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06.03.15 - Igniting Technology focuses on SMART Workers

Michael Guiliana, from Knobbe Martens Olson & Bear,
moderating the event.



More than 100 people attended the latest Igniting Technology program held May 28 at Calit2.  Igniting Technology is a semiannual panel presentation sponsored by intellectual property law firm Knobbe Martens Olson & Bear LLP in partnership with the UC Irvine division of Calit2. Each event examines a critical issue that can be improved through technologies in development at UCI.

The evening’s topic, “SMART workers: Employing an IoT (Internet of Things) approach to advanced manufacturing,” featured six presenters, including researchers, industry partners, entrepreneurs and venture capitalists. Individual presentations were followed by a moderated question-and-answer session with the audience.

A leader in the Internet of Things movement, Calit2 has developed and integrated technology into devices and applications. When President Obama launched the Advanced Manufacturing Partnership, Calit2 saw an opportunity to apply its IoT and people-centric approach, and launched a Sustainable Manufacturing Alliance for Research and Training (SMART). SMART’s vision is to employ technology to empower workers with greater autonomy and decision-making responsibility, resulting in greater enterprise sustainability.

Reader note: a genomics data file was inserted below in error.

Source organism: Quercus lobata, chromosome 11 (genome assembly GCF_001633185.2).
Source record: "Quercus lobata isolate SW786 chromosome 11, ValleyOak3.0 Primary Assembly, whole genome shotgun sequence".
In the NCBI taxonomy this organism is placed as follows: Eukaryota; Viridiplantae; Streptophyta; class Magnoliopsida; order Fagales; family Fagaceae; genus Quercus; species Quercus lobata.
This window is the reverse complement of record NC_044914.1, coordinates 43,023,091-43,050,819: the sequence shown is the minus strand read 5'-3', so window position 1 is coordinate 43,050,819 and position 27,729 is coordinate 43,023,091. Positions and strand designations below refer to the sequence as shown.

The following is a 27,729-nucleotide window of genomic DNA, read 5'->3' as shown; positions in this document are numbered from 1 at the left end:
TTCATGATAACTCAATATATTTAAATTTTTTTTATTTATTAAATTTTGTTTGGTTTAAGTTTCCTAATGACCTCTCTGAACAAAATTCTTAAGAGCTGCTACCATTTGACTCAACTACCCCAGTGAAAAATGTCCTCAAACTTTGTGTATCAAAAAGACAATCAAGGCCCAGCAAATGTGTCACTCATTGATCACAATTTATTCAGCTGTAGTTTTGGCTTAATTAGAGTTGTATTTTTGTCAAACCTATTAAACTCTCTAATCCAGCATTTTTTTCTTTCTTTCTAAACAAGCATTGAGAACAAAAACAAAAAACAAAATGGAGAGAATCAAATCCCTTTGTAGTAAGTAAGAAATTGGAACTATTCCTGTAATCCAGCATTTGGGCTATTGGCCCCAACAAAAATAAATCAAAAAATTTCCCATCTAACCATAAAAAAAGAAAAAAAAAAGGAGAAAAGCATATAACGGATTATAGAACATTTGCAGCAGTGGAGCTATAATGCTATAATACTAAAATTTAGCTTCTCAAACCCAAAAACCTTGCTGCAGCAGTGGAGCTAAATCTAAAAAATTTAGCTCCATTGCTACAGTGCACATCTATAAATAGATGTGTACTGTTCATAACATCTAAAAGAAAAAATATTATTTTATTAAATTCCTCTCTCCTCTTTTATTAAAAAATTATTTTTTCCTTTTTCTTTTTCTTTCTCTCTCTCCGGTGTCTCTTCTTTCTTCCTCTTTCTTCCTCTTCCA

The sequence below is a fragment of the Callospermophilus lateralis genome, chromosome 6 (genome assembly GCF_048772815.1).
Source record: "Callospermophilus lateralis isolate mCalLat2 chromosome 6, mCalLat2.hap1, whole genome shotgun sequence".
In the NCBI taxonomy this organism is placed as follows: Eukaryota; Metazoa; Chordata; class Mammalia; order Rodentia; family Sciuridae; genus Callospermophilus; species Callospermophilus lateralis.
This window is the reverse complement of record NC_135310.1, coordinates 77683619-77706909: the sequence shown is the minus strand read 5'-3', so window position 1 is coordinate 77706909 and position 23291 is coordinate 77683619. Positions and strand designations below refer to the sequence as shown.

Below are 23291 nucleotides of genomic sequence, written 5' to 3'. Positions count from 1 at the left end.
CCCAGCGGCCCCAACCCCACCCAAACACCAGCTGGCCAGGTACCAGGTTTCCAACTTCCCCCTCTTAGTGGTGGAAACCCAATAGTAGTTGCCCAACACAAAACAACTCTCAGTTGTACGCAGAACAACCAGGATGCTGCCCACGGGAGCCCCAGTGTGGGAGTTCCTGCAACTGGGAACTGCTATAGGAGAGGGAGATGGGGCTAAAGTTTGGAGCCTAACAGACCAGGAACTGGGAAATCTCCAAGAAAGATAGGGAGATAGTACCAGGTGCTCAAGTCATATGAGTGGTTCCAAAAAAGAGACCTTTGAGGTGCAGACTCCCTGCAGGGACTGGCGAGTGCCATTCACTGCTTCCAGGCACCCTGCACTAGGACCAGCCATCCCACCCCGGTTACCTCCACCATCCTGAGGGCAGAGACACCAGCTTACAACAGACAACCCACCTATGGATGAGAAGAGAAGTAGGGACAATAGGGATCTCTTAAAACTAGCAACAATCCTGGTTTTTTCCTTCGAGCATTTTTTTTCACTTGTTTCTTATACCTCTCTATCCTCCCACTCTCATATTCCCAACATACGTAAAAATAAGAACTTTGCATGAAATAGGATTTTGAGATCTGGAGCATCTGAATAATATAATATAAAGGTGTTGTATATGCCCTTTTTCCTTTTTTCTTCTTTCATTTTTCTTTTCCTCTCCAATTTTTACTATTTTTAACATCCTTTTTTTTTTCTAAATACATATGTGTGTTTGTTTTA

Mark Bachman predicts the SMART worker will become
the ultimate manufacturing asset.

“The focus on workers is critical to the evolution of U.S. industrial sectors,” G.P. Li, Calit2 Irvine director, said as he welcomed attendees.

Michael Guiliana, a partner at Knobbe Martens Olson & Bear, moderated the event. (Links to speakers’ presentation slides can be found below.)

MANUFACTURING INTELLIGENCE

“Traditionally, we’ve used workers to do manual labor,” said Mark Bachman, Calit2 IoT evangelist and UCI assistant professor of electrical engineering and computer science.  But with IoT, the value of a worker shifts from using his/her hands to using to the brain, he added.  Because the human being is the ultimate sensor, with the ability to learn, think and adapt better than any algorithm, Bachman predicts the SMART worker – an individual enabled by sensors in a “gamified” workplace – will become the ultimate manufacturing asset.